The article has nothing useful to say about the latter and two of the three suggested measures are complete nonsense. More denialist stuff.

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  10. That paper of John Humphrey’s seems like a clear case of cherry-picking. References to papers suggesting there may be an overall “small benefit” from climate change is cause for suspicion.

    I’m skeptical as to how anyone can put even remotely accurate cost estimates on loss of ecosystem services due to climate change, given we don’t know what we stand to lose, nor the extent of what we could lose. The food crises and natural disasters that are already occurring because of climate change and other environmental degradation aren’t being costed properly, so I’m not sure how this crystal ball gazing cost analysis is in any way telling.

    I agree with quokka, I’d rather listen to the assessments of the physical sciences and biological sciences on the potential consequences of climate change.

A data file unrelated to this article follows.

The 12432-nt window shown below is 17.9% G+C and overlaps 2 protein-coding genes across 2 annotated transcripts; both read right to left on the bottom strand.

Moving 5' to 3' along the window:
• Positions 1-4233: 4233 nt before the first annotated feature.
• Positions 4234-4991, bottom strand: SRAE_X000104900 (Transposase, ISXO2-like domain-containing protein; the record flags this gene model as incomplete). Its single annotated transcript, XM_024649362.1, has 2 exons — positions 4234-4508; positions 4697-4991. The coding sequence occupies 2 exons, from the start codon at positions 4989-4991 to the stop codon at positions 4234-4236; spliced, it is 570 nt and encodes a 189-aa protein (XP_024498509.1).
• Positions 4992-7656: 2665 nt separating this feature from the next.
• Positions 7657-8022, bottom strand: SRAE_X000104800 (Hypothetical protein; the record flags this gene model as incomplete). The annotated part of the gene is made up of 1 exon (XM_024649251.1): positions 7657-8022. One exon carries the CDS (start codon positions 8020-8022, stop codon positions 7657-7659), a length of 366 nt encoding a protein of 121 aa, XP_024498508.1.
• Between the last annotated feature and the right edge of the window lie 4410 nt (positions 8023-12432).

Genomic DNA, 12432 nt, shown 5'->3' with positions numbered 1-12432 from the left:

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  11. He did cherry pick. On the cost side he only looked at papers that were high profile (eg IPCC report) or that were peer reviewed.

    You guys seem to be pushing the notion that large scale changes to public policy should be rolled out across the globe on the basis of your prefered version of a scary story rather as a result of a considered look at the costs and benefits. You guys are doing worse than rejecting this piece of analysis you are rejecting the notion that we should even consider comparing costs and benefits.